But We Don’t Stop There.
Even with the few schools that spend the extra money to buy the SUM CDs, most of them will graduate you after those first 3 CDs. Those 3 CDs are great, and they’ll give you some excellent beginning skills, but it’s simply not enough if you want to work from home. If you want to work at home as most of our graduates do, you’ll need the practice of very advanced dictation to gain the experience that it provides, and so we add our own advanced dictation practice on top of those 3 CDs. Your training becomes personal with us at that point, and we monitor your progress very closely.
Please read this next part very carefully, for it defines what makes OUR school different from any other Medical Transcription program out there.
At This Point, Your Training Becomes Very Personalized. After the online book learning, the first 3 training CDs, practice exams, and working closely with finished reports, specific testing may reveal that the student is doing excellent in all areas but one. (In fact, it’s more likely to be two or three.) For example, one student may need more radiology training. Another may show an aptitude for radiology but may need more laboratory practice. Yet another student who has mastered both radiology and laboratory, and another may still have a few deficiencies in the pathology area.
It’s okay. It’s great in fact! What is important is that, with a program in place that provides for specific testing and multiple analyses of your work reports and exams, your experienced instructor is able to identify those deficiencies in order to focus on them more completely.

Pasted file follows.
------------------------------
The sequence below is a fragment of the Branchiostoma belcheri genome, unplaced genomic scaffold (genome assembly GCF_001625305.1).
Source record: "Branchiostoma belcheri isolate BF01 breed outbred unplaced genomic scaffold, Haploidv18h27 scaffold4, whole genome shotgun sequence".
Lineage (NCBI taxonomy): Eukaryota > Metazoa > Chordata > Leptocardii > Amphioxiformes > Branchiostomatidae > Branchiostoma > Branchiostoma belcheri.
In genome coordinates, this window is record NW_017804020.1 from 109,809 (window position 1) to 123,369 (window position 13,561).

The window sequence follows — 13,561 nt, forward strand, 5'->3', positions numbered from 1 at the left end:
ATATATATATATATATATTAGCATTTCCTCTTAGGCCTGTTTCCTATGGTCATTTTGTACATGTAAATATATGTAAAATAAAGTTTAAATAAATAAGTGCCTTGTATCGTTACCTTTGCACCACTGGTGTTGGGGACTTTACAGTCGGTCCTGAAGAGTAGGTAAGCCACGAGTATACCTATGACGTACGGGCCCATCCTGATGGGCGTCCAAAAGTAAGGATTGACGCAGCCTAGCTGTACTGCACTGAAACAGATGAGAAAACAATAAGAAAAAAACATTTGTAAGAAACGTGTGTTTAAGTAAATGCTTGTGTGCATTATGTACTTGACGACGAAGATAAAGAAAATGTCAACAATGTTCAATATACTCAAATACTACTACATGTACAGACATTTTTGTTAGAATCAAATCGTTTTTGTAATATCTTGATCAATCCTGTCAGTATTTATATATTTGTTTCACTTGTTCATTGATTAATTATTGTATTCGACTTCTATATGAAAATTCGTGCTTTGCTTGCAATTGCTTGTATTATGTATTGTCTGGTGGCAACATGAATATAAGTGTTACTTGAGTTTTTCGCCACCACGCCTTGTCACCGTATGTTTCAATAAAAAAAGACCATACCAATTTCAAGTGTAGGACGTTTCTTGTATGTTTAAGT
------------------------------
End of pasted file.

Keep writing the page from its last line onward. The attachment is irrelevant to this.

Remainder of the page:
That in a nutshell is one of the primary reasons why our Job Placement Rate is 100% for our Advanced Medical Transcription and Editing graduates!
Now you know one of the secrets of our Job Placement success of 100%! The development of marketable skills and a successful transition to the workplace are dependent upon EXTENSIVE transcription practice with consistent feedback from qualified instructors.
Insist on a Certified Medical Transcription Training Instructor
Speaking of practice, who’s training you? Does the program you’re considering come with certified instructors? Or are the instructors the same people that help the automotive and plumbing students with their questions too?
Medical transcription is something that has been passed down from generation to generation and person to person even before the typewriter was invented. In order to get the direct and specific industry experience you need, you need to have feedback and comments from an experienced transcriptionist. You need this experienced professional to be responsible for YOUR education by constructively grading your reports, giving you helpful feedback, and helping you with issues you just won’t find in textbooks. In order to make sure your instructor is properly trained, insist on a certified medical transcription training instructor and nothing less.